Friday, 14 May 2010

Strong Democracy, not Strong Government

The traditional British disrespect for our politicians being what it is, most people probably start trying to imagine what 650 nooses look like, when they hear the term “hung parliament”. On the other hand, many politicians and political journalists see it as a different kind of nightmare. Partisans of an affiliation with a hope of power get very enthusiastic about “strong government”, as they would. The hung parliament, of course, does not deliver that. So, we have to read and hear all the cant about weak government and market uncertainty and The End Of Civilisation As We Know It and all the rest.

Anyway, my home is in semi-autonomous Jersey, and although the goings-on in Westminster still matter here, their effects are a little more indirect. We have our own little parliament to worry about, instead. For any outsiders who may have stumbled across this blog, Jersey has one small formal party and a mass of nominally independent politicians dividing into about two-thirds in an informal Tory grouping holding power and one third in a slightly more openly organised Liberal grouping in opposition. The complex electoral system discourages voting and frustrates change, so the unofficial Tories have been entrenched in government since time immemorial. Recent reforms have aggravated the problem by marginalising most politicians. There used to be a Committee based system that put almost every politician to work in government, irrespective of their leanings, but that has been replaced by a select group of ministers and an impotent squad of backbenchers. I don't think it works half as well, personally.

Jersey and mainland Britain do share widespread feelings that their respective parliaments do not represent, nor even listen to their publics. Moreover, the two party system, official there and unofficial here, corrupts the houses by inducing members to vote against measures that they would have supported on their own merits, or for ones they would have opposed, just to spite the other party and boost their own.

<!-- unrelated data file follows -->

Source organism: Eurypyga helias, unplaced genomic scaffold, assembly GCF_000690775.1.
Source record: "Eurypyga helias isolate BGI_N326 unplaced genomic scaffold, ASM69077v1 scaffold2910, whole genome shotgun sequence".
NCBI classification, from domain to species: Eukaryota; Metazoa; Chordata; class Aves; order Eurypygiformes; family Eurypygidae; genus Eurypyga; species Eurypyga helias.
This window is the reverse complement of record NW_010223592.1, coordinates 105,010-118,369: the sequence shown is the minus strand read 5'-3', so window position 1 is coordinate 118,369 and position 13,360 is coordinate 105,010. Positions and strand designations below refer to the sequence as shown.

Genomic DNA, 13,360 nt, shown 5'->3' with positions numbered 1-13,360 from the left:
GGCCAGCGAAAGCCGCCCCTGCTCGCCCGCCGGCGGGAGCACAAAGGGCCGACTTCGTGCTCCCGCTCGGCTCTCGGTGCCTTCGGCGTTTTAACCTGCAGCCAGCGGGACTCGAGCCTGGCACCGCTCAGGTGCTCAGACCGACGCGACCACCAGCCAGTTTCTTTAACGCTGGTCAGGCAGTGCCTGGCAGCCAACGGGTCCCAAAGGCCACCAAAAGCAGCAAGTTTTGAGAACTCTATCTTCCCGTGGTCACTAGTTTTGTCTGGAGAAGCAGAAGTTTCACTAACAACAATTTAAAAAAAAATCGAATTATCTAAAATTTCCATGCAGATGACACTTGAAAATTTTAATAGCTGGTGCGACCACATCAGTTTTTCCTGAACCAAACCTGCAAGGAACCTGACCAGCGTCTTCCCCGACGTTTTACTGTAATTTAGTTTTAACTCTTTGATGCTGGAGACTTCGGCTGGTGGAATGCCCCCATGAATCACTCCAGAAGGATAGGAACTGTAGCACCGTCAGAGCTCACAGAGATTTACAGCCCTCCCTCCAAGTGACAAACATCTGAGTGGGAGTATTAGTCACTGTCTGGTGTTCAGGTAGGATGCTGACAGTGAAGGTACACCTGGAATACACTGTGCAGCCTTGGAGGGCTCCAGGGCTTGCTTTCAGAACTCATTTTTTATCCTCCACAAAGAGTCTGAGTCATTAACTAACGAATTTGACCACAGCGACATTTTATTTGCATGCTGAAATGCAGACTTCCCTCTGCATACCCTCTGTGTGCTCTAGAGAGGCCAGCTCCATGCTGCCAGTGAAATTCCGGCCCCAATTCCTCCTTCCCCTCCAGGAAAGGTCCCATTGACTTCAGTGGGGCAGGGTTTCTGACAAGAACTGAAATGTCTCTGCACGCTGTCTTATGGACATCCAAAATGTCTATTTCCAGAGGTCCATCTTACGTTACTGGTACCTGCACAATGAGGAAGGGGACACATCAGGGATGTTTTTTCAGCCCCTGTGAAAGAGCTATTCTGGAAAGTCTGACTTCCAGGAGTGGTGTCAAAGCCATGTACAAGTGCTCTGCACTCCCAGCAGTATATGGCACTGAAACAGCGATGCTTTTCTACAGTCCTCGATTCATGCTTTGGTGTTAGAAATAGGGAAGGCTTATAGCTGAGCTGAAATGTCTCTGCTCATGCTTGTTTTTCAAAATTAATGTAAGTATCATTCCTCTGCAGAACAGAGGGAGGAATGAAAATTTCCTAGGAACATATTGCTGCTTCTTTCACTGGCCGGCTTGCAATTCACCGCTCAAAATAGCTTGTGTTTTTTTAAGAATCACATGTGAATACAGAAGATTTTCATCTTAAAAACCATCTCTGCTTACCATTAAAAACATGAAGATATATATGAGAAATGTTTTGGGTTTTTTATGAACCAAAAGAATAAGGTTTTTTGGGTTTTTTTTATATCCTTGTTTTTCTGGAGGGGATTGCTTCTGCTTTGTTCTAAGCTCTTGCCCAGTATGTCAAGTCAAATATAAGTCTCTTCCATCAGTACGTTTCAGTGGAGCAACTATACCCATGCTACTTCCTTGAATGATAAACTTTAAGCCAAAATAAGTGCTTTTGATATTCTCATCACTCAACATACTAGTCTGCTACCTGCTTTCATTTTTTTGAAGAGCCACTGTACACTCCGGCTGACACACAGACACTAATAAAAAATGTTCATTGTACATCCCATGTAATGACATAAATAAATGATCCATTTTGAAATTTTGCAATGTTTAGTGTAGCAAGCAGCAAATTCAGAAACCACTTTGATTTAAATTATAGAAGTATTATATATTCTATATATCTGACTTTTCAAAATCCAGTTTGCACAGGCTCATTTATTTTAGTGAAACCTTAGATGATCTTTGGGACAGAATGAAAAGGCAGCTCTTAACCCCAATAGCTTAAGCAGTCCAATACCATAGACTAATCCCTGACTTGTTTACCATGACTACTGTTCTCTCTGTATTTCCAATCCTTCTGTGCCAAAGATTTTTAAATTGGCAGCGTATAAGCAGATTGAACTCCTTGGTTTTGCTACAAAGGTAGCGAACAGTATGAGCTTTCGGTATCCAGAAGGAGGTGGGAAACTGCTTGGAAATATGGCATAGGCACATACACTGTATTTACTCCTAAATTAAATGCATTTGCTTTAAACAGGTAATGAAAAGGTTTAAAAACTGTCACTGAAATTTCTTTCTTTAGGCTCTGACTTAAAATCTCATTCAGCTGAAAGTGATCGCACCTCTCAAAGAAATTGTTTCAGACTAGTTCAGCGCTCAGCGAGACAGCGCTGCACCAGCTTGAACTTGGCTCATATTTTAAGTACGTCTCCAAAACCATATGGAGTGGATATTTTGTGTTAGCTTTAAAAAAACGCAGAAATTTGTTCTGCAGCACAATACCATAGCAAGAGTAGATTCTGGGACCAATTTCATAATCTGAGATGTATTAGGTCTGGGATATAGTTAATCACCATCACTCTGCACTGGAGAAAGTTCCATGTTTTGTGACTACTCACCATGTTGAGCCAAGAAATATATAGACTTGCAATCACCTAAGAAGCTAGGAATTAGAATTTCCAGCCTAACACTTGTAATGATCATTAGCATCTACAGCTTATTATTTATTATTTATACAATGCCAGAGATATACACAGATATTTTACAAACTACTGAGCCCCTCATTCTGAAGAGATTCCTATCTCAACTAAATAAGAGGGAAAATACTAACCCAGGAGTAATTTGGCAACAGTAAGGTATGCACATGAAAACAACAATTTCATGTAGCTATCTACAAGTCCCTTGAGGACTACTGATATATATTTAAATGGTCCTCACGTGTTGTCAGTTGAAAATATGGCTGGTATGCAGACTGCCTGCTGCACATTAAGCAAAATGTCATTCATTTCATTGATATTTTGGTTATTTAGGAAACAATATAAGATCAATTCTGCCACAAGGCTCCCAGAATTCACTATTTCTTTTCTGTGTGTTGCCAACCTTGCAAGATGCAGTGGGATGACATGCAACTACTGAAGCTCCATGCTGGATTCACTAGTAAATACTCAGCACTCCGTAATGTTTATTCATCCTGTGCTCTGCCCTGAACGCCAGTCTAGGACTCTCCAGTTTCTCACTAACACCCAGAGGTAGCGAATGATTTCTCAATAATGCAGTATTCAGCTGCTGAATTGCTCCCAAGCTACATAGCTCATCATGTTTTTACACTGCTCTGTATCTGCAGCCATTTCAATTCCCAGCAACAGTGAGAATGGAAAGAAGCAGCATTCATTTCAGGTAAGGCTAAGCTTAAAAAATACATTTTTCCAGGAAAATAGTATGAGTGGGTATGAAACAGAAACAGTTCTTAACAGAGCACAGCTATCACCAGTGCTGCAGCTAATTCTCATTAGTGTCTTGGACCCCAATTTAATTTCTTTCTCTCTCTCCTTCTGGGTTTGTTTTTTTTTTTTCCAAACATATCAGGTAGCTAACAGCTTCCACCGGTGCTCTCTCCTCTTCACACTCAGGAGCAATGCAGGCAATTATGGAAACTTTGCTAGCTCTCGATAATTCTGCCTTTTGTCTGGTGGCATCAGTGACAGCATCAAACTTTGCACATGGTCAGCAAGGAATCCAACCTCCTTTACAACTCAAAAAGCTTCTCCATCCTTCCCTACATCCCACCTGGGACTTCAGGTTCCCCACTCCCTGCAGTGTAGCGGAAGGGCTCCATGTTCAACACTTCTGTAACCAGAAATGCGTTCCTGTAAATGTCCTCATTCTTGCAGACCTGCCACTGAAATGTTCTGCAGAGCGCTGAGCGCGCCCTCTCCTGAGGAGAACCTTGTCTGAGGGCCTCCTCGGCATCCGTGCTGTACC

I would suggest that the optimum would, therefore, be a four party system. Four parties each gaining 20% to 30% of the votes in a left, centre-left, centre right, right spectrum would always have to cooperate to form viable coalitions, and would be discouraged from veering into extremism. Mainland Britain already potentially has the four in Labour, Liberal, Conservative and UKIP. These days, there is not much centre-right about the Conservatives, but having to compromise with the Liberal Democrats will force them to modify the policies they actually govern with, even if they dream of a harsher style in their hearts. Had there been a Labour-Liberal coalition instead, there would have been a different set of compromises, but once again they would have forced each other to keep to ideas likely to command wide support.

Jersey only has the centre-left JDA for now, however. Thus, Jersey voters, unless they are really sure they want to support the JDA, vote for independents, who mostly turn out to be conservatives in practice. Plenty of voters are disappointed in how their choices turn out, but without the clear indication of general direction provided by formal parties, those choices can only be more guesswork than anything. Clear party allegiances would make what policies they could vote for or against much clearer to voters, and especially the potential voters who are too overwhelmed by the difficulty of deciding, and make abstentions the poll-topper in most electoral districts,. In a multi-party democracy, where the expectation is for a coalition, and a government can fall by throwing away the support of its junior partner, each party would have to pitch for the backing of its rivals, as well as the voters, and so would have to refrain from plans that were not moderate and serious.

When Jersey had its committee system government, it effectively functioned as a coalition of everyone, and, although it occasionally vacillated irritatingly on difficult dilemmas, it generally had legendary stability. It is unlikely to return, however, so we must look forward to getting what we now have, instead, right. Drawing the Council of Ministers from a wider base may cramp individual styles a little, but it would probably result in a concern for leading the public where they actually wanted to go replacing the current arrogance and hubris; If so, this would be a huge improvement. The only way to drive the creation of a more diverse government, though, is parties and party coalitions.

So, let us have strong democracy instead of strong government, and create the parties by which we can be counted when we stand up for what we believe in.

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